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Prime Minister Scott Morrison has denied a major investment in military bases in northern Australia is aimed at sending a message to China.

Key points:

  • Scott Morrison says all of the ADF’s objectives are aimed at pursuing peace
  • The Home Affairs secretary has had to defend his comments about “the beating drums” of war
  • Beijing has told Australia to stop interfering in China’s domestic affairs

At the same time, he has also defended comments made by new Defence Minister Peter Dutton that the possibility of conflict with China over Taiwan should not be “discounted”.

Mr Morrison was in Darwin to confirm a $747 million upgrade to defence facilities in the Northern Territory, part of $8 billion set to be spent on military infrastructure in northern Australia over the next decade.

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The bases are often used for joint Australian-US military training exercises, including an annual rotation of thousands of US Marines.

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Mr Morrison said the goal of properly resourcing the Australian military was aimed at keeping peace in an “uncertain” region rather than preparing for conflict.

“All of our objectives through the activities of our Defence Forces is designed to pursue peace,” he said.

“In a region as uncertain as this you need to ensure that you have the Defence capability that enables you to protect and defend Australia’s interests in that region.

“And this enables us to ensure there’s an appropriate balance — particularly in partnership with our United States allies to ensure we can promote an environment where peace will be the outcome.”

During an interview last weekend, Mr Dutton observed conflict over Taiwan was a possibility, and that reunification was a “long-held objective” of China.

That prompted a strong response from China, suggesting any progression in China-Australia relations required adherence to its ‘One China’ policy.

The Prime Minister said he did not consider Mr Dutton’s comments to be inflammatory.

“I have set out what the government’s purposes are here, and I know that’s strongly supported by the Defence Minister, who has made the point about ensuring we have appropriate capability,” Mr Morrison said.

“That’s the Defence Minister’s job, to ensure that we have that capability to deal with any matter of scenarios, and that’s indeed what these training environments provide for.

“That’s why you invest $747 million to ensure that your Defence Forces have the best training environments possible to build their capabilities to keep Australians safe.”

Pezzullo defends ‘beating drums’ of war comments

Home Affairs secretary Mike Pezzullo is defending his Anzac Day message to department staff, where he said “free nations again hear the beating drums” of war.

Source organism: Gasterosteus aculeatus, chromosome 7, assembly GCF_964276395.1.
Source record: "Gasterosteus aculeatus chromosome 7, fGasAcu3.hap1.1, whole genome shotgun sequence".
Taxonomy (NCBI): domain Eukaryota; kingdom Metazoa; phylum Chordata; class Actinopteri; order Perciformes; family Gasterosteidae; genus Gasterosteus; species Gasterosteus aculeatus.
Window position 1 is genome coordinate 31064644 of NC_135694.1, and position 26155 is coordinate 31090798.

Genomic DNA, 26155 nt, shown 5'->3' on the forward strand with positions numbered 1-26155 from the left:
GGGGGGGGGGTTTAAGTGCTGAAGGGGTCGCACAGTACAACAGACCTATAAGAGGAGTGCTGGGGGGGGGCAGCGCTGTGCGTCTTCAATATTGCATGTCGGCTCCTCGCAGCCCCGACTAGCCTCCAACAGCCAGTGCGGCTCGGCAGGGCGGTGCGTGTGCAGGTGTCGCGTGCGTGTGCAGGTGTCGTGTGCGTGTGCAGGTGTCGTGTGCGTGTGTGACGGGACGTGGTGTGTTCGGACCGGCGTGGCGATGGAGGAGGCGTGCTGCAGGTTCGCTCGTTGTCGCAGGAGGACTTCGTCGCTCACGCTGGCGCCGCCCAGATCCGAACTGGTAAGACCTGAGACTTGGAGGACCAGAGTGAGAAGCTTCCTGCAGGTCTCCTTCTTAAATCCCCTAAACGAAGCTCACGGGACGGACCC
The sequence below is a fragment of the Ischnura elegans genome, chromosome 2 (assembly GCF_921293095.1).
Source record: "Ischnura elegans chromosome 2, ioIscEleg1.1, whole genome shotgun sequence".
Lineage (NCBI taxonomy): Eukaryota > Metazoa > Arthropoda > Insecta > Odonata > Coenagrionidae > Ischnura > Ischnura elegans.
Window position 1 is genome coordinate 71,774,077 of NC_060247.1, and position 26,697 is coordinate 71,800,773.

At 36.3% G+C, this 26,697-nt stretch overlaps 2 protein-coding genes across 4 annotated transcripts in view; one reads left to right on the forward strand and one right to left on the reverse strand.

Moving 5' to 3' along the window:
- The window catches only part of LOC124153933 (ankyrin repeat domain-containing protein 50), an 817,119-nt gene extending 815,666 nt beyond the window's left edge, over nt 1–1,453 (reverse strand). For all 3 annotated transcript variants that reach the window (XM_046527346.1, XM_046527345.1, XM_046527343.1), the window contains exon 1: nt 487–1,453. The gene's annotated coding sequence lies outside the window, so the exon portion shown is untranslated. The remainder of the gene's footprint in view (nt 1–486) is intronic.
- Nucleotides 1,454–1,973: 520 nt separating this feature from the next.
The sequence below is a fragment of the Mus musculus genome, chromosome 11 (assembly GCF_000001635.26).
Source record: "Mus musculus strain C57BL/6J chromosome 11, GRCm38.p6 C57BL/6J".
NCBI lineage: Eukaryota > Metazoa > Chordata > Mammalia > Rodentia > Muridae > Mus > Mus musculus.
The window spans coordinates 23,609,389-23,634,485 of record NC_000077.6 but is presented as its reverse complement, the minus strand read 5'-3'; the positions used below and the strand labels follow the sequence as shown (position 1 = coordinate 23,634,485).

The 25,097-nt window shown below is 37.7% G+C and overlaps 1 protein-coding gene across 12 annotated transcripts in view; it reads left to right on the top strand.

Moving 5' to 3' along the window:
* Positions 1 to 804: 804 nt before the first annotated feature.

The comments have been viewed as provocative, but Mr Pezzullo denied he was arguing war with countries such as China was inevitable.

“I heard the Prime Minister yesterday say the same thing at a press conference, where he might or might not have been asked a question that may or may not have been about my Anzac Day message,” Mr Pezzullo told an event in Canberra.

“He said the government’s policy is constantly to be working through effective statecraft and diplomacy, but also preparedness — he made explicit reference to the investment that the government’s made in our defence capability.

“Constantly searching for peace in a way that’s vigilant as to the risks, but in a way that not only presumes that others want peace, but we’re all actively working towards it.”

Mr Pezzullo described his speech as a “personal lament” for peace, on a day when the sacrifice of Australians who have served in the nation’s Defence Force was being commemorated.

“If only the same striving for peace — along with, as Minister [for Home Affairs Karen] Andrews said, ‘Being alert to risks without being alarmed by them’ — if only the same vigilance, as well as the longing for peace, had been in evidence in times past, perhaps fewer would have fallen,” he said.

“I think [it is] an entirely reasonable point to be making.”

The Home Affairs secretary said public servants, regardless of their seniority, advised on, rather than dictated, government policy.

“It’s terribly important that when secretaries speak, or heads of agencies, we speak about matters of strategy and implementation and administration, but not of policy — which always is a matter for an elected minister,” Mr Pezzullo said.

China urges Australia to ‘take its own medicine’

Mr Pezzullo’s remarks came after Australia’s top diplomat said China wanted Australia to “compromise on key national interests” before it would resume cooperation with the federal government.

Department of Foreign Affairs and Trade secretary Frances Adamson made the comments in a recent speech where she outlined a “range of difficulties” Australia was facing with its largest trading partner.

In response, Chinese foreign ministry spokesman Wang Wengbin said the change needed to come on the Australian side of the relationship.

“The root cause of the severe difficulties in bilateral relations is that Australia grossly interferes in China’s domestic affairs,” he said.

“[Australia] hurts China’s interests and adopts discriminatory trade practices against China.

“None of the responsibility rests with China. Basically, Australia is telling others to take the medicine when it is sick itself.

“We hope Australia will look at China and China’s development in an objective and rational light and work to build mutual trust and facilitate practical cooperation instead of going further down the wrong path.”

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